COCONUT BACCY Coconut Infused with an Aroma of Black Cavendish Tobacco
APPLE PIE CARAMEL with an Edible Wrapper
THE QUEEN OF HEARTS she made some tarts..

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Lastly, we were left with a bag of sweets. Of course, these were fun and whimsical too, particularly the pop tart-like Queen of Hearts.

I do not hesitate in saying that this was one of the most (if not the most) unique and imaginative meal I’ve ever had. The creativity, the whimsy and the execution of these plates combined to make something pretty extraordinary. Having said that, when people ask if it’s the best meal I’ve ever eaten I don’t think I can say yes to that. While there were a number of delicious dishes, none of them made me think “this is one of the best things I’ve ever eaten.” Still, I thought the meal spanned a wide variety of ingredients and flavors, all of them working pretty well. This was an excellent all-around meal and easily one of the most memorable I’ve had; it’s surely a destination worth visiting when in London.

Full picture set can be found here.

The French Laundry (Yountville, CA)

The French Laundry
6640 Washington Street
Yountville, CA 94599
Dining date: 11/27/11 

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Each year, my dad takes my grandmother and aunt out for their birthdays, usually in December. The food has always been good, with past years being at The Dining Room, Cyrus, Murray Circle, Quince and Masa’s. However, it’s never been this good. I scored a 6-person reservation on the Sunday of Thanksgiving weekend, which turned out to be an ideal time for everyone to go. So, my grandmother, dad, mom, aunt, cousin and I took the short drive up to the Napa Valley. This would be the first trip for my cousin.

It’s been a couple of years since I’ve dined here, but everything felt very familiar. The restaurant has been one of my favorites for some time, and has a sort of sentimental value to me since first dining here seven and a half years ago (I still vividly remember parts of that meal). One thing that has definitely changed is the wine list – now via iPad!

Two 9-course tasting menus are offered daily, $270 each (inclusive of service) – the chef’s tasting menu and the tasting of vegetables. There are a number of options within the tasting menu, as well as various supplements, to tailor the meal to one’s desire. We all opted for the chef’s tasting menu, which can be found here.

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GOUGERES

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This was the first amuse bouche, and a constant among my four visits. Light and airy, they displayed a warm gruyere essence.

BLACK TRUFFLE CROQUETTE

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My mother claimed to be lactose intolerant so as to avoid the cheese course (she’s not). The thoughtful kitchen even substituted the gougere for this croquette. She seemed to be quite pleased with it.

SALMON CORNETS

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This was another staple amuse bouche – salmon tartare was complemented by a light creme fraiche and chives, while the cone added a delicate texture.

Bread service has typically been strong, featuring breads baked down the street at Bouchon Bakery. Two butters were available – an unsalted one from Andante Dairy in Petaluma, CA as well as a salted, extremely creamy butter from the Animal Farm in Orwell, Vermont (ha!).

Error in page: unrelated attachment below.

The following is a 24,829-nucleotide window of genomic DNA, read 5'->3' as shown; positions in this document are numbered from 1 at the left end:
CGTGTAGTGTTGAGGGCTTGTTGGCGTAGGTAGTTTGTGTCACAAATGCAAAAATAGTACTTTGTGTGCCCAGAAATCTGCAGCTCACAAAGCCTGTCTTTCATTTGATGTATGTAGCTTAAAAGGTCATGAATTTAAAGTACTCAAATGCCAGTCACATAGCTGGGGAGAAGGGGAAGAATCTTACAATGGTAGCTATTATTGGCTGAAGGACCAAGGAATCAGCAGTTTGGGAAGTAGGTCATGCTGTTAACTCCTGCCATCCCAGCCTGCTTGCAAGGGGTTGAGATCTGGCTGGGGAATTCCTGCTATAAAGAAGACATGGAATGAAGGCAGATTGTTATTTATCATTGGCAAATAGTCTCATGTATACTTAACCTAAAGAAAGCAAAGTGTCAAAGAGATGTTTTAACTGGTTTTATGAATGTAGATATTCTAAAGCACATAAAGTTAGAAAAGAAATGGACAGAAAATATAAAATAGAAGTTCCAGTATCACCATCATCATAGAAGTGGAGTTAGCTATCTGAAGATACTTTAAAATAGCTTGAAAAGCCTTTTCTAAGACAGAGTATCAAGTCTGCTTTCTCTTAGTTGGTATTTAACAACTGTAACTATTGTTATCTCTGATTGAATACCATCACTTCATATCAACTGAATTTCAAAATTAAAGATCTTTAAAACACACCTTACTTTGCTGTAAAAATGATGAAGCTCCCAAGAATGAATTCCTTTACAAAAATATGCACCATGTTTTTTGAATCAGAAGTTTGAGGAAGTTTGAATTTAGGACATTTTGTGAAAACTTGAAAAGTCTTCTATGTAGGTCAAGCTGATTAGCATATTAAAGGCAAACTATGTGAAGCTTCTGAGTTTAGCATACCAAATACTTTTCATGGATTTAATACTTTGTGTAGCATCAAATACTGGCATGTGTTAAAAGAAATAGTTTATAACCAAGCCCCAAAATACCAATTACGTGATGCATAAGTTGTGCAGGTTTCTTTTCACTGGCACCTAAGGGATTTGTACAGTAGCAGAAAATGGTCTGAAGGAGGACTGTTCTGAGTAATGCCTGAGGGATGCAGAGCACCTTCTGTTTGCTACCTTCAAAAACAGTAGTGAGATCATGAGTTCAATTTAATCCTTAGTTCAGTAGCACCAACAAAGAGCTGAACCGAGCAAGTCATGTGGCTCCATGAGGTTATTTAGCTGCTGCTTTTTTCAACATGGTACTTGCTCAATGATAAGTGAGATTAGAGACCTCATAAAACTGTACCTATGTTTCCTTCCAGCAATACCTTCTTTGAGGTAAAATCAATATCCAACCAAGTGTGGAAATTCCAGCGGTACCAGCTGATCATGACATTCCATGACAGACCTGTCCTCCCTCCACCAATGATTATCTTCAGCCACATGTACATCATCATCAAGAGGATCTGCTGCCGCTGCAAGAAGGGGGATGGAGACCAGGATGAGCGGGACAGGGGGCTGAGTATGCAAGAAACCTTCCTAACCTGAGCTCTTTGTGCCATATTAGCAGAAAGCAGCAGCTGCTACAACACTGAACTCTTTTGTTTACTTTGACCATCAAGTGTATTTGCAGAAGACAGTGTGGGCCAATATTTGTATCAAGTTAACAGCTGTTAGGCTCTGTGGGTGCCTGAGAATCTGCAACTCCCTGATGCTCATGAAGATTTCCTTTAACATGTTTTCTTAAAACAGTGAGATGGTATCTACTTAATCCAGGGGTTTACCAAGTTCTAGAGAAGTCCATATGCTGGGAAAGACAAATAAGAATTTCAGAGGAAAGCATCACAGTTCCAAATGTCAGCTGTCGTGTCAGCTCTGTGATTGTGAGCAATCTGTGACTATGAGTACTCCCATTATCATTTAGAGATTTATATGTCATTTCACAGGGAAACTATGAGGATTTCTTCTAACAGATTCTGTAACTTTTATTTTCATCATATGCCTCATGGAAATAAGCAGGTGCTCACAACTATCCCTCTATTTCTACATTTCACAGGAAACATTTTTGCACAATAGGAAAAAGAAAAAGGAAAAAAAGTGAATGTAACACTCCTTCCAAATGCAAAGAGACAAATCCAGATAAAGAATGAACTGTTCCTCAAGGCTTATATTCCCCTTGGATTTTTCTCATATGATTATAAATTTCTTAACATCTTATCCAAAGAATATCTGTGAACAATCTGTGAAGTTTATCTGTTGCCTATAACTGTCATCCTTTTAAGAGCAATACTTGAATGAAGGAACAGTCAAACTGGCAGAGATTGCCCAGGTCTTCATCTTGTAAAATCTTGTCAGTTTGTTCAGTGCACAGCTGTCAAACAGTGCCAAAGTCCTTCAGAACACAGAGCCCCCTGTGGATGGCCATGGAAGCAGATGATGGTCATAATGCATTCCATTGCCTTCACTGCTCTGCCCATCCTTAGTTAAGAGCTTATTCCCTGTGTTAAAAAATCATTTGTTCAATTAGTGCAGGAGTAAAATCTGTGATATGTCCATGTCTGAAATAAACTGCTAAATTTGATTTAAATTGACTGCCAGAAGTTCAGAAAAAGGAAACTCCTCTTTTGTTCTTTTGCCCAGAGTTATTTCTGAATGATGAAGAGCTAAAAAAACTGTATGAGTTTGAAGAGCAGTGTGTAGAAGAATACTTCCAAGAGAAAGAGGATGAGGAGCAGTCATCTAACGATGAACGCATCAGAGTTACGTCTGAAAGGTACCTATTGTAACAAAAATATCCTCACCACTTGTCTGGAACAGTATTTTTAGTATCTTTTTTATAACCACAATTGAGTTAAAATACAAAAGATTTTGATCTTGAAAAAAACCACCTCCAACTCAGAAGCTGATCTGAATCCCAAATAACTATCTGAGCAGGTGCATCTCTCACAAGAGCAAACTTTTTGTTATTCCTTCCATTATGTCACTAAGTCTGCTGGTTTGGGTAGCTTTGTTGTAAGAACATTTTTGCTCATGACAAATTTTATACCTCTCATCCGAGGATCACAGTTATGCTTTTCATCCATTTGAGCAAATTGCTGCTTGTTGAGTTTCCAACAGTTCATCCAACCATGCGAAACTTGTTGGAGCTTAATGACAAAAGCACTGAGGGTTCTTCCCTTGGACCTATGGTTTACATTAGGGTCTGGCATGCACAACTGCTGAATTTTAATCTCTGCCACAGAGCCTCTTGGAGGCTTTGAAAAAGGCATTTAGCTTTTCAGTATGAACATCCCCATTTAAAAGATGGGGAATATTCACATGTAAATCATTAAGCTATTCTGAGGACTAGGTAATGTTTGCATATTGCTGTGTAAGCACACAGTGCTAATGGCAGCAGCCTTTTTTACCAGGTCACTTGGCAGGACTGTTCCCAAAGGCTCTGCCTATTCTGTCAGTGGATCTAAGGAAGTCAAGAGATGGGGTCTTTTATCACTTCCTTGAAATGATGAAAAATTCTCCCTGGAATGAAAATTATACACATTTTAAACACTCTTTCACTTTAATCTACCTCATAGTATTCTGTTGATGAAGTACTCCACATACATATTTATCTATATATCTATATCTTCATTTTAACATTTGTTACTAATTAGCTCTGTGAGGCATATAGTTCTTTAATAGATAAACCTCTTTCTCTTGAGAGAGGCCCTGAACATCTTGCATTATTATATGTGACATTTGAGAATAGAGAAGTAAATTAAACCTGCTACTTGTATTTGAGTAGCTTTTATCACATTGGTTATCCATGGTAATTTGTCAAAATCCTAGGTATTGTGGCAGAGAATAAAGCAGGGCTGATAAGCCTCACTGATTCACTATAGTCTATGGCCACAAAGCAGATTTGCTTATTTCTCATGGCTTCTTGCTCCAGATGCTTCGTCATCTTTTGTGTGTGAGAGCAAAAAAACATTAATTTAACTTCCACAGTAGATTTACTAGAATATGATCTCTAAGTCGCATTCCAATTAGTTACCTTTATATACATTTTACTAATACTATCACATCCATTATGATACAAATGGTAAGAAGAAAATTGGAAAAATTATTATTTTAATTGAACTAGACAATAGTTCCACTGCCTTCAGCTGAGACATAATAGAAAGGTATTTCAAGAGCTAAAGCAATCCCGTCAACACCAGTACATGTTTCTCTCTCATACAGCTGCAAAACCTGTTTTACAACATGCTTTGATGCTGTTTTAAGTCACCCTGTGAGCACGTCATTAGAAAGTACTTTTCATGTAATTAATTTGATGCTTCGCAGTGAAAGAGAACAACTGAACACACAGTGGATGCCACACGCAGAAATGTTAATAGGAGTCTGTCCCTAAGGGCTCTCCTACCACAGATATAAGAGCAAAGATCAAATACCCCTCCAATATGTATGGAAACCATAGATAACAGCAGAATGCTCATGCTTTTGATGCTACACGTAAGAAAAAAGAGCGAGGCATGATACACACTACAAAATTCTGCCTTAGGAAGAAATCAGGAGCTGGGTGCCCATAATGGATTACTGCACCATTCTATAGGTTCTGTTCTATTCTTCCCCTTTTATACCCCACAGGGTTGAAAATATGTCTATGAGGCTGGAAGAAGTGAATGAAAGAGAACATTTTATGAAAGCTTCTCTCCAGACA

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2007 Schramsberg, Blanc de Blancs “Cuvee French Laundry”

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“OYSTERS AND  PEARLS” “Sabayon” of Pearl Tapioca with Island Creek Oysters and White Sturgeon Caviar

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The classic; it was as good as ever. The creamy sabayon was rich and played well with the salty caviar. Loved the soft, delicate oysters too. So good.

ROYAL OSSETRA CAVIAR Dungeness Crab, Salsify and Garden Blossoms (50.00 supplement)

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My aunt opted for this supplement and enjoyed it.

VELOUTÉ OF ROASTED SUNCHOKES Royal Blenheim Apricot, French Laundry Garden Kale and Marcona Almonds

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MOULARD DUCK “FOIE GRAS AU TORCHON” Pickled Huckleberries, Candied Orange Zest, Belgian Endive and Chocolate Brioche (30.00 supplement)

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Instead of the sunchoke veloute, I opted for the foie gras supplement. I’m glad I did. The foie gras was rich, creamy and went well with the tart huckleberries. The chocolate brioche was wonderful too, served hot and just oozing chocolate. Three finishing salts were served alongside, which I thought was a bit of an overkill (but I liked it!).

SAUTÉED FILLET OF GULF COAST RED SNAPPER Hawaiian Hearts of Palm, Sultana Raisins, Young Ginger, Cilantro and “Sauce Japonaise”

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NANTUCKET BAY SCALLOPS Long of Naples Squash, Oyster Lettuce, Black Truffle and Pomegranate Reduction

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I went for the red snapper in this choice. It was a perfectly cooked, moist and flaky fish with a slight sweetness from the raisins. Japanese accents were a nice touch too. I tried one of the scallops and they were equally well-executed, with a sweetness from the squash and pomegranate reduction.

2009 Hirsch “San Andreas Fault,” Pinot Noir

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SWEET BUTTER-POACHED MAINE LOBSTER TAIL Bone Marrow, Roasted Romaine Lettuce, “Pommes Maxim’s” and Bordelaise Vinaigrette